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The delicate sweetness of Shallots has long been popular in French cuisine, with good reason. Never bitter, Shallots add distinctive flavor to vinaigrette dressings, elegant sauces and savory winter soups. We like to sauté loads of finely chopped Shallots in butter and freeze them as a thin layer in plastic, self-locking freezer bags. It is so convenient to take out a thin envelope of sautéed Shallots and snap off a piece when making classic mussels meunière, pan seared scallops with a finishing beurre blanc sauce or Sunday morning gruyère omelets. Hardiness zones: 4-10. Each 1-pound Shallot Set is enough to plant a 20-foot row. The number of little bulbs per set varies annually. On average, a 1-pound Shallot Set will yield 10 to 15 times as many mature Shallots. To plant, separate the bulbs and plant individually, 1" deep and 4" to 6" apart in rows spaced 18" apart. Dark green shoots will emerge within a couple of weeks of planting. Deer resistant.

Shallot Sets may not be shipped to Georgia, Idaho, Nevada, Hawaii (seeds are OK!) or or the following five counties in the State of Washington: Adams, Benton, Franklin, Grant and Klickitat.
Our Shallot Sets are shipped directly to you at the proper time for planting for your horticultural zone.

Zebrune Shallot Seeds

Zebrune Shallot Zebrune Shallot
100 days. This French heirloom is also known as Cuisse de Poulet du Poitou, which translates as the "leg of the chicken". It's an apt description for the drumstick-esque, pinkish-brown, elongated bulbs, which have a mild, sweet flavor perfect for delicate, gourmet dishes. Zebrune resists bolting and stores well. (OP.)

One packet of about 225 seeds

Catalog #3235
  • Buy 10 for $4.30 each and save 10%
  • Buy 50 for $3.55 each and save 26%

Please call [1-860-567-6086] to order

Availability: Out of stock


Gardening Tips

Shallot Growing Instructions

Shallot Bulb Growing Instructions
Prepare your bed by turning under or tilling in compost or well-rotted manure. Separate multiple bulbs and plant each individual bulb, root end down. Plant Shallots 1” deep, 4-6” apart in 18” spaced rows roots side down, just deep enough so that the tip lies level with the soil surface. Shallots will form a cluster of 5-12 bulbs around the original bulb. This cluster will spread out more than a Garlic bulb and therefore requires more space between plants.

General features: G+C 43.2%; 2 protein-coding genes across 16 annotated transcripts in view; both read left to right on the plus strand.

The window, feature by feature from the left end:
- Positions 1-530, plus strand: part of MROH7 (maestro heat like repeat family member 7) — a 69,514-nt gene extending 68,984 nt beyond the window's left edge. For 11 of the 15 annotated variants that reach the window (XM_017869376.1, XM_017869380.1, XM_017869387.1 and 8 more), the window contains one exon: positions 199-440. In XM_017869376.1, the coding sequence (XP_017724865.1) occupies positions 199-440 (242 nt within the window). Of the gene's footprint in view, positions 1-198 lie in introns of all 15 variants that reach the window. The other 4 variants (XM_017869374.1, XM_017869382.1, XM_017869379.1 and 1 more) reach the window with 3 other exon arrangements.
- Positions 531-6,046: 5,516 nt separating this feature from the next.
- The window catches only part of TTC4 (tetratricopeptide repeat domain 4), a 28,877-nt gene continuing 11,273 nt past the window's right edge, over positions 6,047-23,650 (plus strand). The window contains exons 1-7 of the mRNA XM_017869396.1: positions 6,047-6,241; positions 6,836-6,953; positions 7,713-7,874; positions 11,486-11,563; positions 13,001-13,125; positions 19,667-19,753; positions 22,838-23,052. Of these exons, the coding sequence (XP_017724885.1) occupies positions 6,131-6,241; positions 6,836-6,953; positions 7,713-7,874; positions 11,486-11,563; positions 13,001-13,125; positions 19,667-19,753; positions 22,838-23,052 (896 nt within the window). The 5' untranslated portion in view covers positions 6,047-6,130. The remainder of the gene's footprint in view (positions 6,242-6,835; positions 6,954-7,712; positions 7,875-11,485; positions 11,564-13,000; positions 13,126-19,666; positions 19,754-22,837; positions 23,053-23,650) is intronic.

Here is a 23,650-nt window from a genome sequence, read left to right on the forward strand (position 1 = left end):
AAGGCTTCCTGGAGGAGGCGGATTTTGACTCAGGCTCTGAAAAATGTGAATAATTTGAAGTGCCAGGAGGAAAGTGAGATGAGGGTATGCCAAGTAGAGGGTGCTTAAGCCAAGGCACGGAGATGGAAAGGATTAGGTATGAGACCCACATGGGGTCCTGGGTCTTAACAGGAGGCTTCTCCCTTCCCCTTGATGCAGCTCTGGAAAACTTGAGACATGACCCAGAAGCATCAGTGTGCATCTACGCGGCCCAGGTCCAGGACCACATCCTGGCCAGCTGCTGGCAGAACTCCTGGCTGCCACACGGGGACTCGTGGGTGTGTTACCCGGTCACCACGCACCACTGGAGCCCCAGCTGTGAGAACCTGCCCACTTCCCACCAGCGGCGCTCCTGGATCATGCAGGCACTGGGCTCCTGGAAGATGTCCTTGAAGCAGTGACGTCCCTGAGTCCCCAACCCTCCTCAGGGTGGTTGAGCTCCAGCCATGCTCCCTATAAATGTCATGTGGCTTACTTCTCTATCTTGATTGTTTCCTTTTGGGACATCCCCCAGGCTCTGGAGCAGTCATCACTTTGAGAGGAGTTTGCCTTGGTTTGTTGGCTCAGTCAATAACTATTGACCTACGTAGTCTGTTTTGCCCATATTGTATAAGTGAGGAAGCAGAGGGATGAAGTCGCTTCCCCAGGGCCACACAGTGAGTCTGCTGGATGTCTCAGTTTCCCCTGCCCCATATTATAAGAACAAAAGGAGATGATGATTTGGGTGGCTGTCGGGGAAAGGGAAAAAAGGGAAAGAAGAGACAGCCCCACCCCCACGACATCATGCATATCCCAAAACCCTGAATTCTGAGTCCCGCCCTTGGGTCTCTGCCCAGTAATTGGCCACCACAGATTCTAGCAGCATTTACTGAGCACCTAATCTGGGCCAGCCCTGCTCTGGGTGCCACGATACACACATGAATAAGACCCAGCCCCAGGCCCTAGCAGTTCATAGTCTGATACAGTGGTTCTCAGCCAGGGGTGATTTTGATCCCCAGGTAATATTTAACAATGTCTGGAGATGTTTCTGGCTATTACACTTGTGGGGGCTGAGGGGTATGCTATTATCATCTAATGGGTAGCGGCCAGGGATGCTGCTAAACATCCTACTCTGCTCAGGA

Do not use mulch as it may rot bulbs, which are not strong enough to push through mulch. After planting Shallots, water well or lightly in heavy soils, and only water again when the soil is dry. Remember, Shallots love water and food, but they must have good drainage or the bulbs will rot.

In the spring, feed the Shallots with either composted manure or a well-balanced fertilizer before the bulbs begin to enlarge. Keep the bulbs well watered and weeded; they grow best with at least 1" of water per week. Shallots should be spring planted in very cold areas.

Harvest the Shallots when the tops are drying. You can tell the bulbs are mature when the tops yellow and die (most plants can be harvested after 3 months); Pull up the clusters and cure in a warm but shady place with ventilation. Regardless of what you read elsewhere, do not leave your Shallots in the sun to cure, because they might sunburn and rot. Store your Shallots in mesh bags (like onion sacks) in a cool dry area.. You should let the bulbs dry for about a month. They can be stored for up to 8 months if kept at their optimum storage temperature of 35°-45°F.

Deer Resistant Seed Varieties

The Flavor Makers: Onions, Leeks and Shallots